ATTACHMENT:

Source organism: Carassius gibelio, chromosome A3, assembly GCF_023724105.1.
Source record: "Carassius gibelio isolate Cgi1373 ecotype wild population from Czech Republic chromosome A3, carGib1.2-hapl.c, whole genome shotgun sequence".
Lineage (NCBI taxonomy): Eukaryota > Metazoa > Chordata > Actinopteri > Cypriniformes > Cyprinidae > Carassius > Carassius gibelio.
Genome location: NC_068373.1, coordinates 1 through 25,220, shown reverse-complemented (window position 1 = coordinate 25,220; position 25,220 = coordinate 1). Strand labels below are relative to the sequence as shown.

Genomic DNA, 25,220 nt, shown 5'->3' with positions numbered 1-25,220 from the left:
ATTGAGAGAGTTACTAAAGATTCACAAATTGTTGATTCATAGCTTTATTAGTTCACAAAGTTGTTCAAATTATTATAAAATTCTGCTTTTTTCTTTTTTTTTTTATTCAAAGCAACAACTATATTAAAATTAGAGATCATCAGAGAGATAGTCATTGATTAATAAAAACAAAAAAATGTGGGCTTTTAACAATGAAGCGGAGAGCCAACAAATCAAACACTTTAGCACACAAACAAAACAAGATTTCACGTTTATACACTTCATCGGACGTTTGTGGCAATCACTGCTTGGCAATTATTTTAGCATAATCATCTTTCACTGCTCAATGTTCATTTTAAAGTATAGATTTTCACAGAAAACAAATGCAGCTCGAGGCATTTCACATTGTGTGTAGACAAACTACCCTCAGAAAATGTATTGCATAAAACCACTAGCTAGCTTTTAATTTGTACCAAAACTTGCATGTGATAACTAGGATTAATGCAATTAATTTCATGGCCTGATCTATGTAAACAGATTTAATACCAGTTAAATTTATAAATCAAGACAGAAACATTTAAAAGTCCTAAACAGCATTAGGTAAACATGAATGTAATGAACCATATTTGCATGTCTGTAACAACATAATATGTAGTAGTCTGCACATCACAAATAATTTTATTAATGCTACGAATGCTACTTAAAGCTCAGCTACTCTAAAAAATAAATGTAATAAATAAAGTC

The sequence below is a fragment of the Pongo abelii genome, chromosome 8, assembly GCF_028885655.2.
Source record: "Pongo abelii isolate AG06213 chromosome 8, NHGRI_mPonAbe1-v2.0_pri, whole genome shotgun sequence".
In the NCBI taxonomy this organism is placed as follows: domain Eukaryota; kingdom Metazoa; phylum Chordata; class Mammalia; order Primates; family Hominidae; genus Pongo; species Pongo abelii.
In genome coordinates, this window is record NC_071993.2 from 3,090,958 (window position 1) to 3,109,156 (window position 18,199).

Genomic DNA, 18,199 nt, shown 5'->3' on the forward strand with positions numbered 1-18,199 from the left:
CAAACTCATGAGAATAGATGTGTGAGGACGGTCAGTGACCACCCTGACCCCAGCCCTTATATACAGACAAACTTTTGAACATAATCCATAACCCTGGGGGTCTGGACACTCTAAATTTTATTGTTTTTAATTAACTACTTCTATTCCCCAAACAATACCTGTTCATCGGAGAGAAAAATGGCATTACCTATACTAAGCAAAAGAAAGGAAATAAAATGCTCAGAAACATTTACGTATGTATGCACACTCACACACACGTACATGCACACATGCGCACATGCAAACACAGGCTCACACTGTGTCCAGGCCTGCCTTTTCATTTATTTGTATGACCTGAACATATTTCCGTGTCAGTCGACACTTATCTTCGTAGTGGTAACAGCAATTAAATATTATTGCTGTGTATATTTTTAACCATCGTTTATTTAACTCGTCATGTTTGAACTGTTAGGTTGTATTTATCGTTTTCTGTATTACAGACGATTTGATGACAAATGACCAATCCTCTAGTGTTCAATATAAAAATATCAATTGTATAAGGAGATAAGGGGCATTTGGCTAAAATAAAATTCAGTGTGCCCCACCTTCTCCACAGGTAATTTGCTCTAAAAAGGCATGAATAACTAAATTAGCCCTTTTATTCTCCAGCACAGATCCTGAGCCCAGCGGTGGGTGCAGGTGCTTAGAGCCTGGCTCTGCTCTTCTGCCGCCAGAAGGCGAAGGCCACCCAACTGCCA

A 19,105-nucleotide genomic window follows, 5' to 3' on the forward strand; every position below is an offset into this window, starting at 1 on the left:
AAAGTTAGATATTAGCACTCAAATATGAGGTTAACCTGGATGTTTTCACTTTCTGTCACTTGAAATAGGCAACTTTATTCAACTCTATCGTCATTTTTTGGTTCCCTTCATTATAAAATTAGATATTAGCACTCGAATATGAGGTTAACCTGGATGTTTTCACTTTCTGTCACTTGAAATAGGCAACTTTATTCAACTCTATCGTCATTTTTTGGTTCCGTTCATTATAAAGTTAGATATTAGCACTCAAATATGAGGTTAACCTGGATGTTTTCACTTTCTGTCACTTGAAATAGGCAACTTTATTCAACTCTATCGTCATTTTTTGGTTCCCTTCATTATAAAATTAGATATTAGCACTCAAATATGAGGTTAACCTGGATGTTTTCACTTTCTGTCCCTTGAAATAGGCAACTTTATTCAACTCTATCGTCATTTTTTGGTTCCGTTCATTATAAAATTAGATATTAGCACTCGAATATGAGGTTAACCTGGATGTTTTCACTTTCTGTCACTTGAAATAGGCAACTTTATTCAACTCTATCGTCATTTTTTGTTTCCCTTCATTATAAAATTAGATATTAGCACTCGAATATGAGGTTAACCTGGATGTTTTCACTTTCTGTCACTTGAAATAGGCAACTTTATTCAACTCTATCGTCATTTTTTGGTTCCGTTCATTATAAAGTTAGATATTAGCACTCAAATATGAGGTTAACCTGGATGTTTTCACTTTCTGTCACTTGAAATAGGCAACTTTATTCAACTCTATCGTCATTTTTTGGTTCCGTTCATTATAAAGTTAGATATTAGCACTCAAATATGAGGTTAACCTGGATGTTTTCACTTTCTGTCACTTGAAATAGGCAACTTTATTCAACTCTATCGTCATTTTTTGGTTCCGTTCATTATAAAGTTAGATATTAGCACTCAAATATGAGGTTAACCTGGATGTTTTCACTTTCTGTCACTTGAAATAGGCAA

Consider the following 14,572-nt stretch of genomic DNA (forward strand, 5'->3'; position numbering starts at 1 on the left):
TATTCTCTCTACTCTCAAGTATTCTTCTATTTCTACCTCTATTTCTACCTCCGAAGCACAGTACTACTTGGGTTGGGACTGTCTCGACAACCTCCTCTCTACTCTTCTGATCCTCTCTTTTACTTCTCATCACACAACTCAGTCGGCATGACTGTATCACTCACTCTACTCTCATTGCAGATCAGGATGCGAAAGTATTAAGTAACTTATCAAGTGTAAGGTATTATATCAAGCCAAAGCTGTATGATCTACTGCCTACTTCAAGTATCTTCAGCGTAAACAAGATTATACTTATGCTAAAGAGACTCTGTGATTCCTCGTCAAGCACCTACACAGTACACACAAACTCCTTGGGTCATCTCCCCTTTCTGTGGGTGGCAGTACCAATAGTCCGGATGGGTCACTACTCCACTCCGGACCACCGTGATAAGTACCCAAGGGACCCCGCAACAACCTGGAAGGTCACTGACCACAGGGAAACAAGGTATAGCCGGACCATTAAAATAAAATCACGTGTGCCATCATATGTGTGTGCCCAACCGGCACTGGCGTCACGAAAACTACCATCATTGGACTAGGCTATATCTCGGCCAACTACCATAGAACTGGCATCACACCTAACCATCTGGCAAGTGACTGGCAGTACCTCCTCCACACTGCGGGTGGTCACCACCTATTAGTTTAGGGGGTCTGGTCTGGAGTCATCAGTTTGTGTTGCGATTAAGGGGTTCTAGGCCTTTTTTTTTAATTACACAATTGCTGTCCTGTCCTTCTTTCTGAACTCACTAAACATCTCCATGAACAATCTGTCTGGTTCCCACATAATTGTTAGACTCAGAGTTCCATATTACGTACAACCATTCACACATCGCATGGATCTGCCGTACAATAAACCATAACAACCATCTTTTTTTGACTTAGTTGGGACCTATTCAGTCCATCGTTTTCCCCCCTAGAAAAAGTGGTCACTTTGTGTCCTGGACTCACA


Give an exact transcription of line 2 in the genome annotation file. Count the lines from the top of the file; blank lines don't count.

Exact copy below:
Source record: "Carassius gibelio isolate Cgi1373 ecotype wild population from Czech Republic chromosome A3, carGib1.2-hapl.c, whole genome shotgun sequence".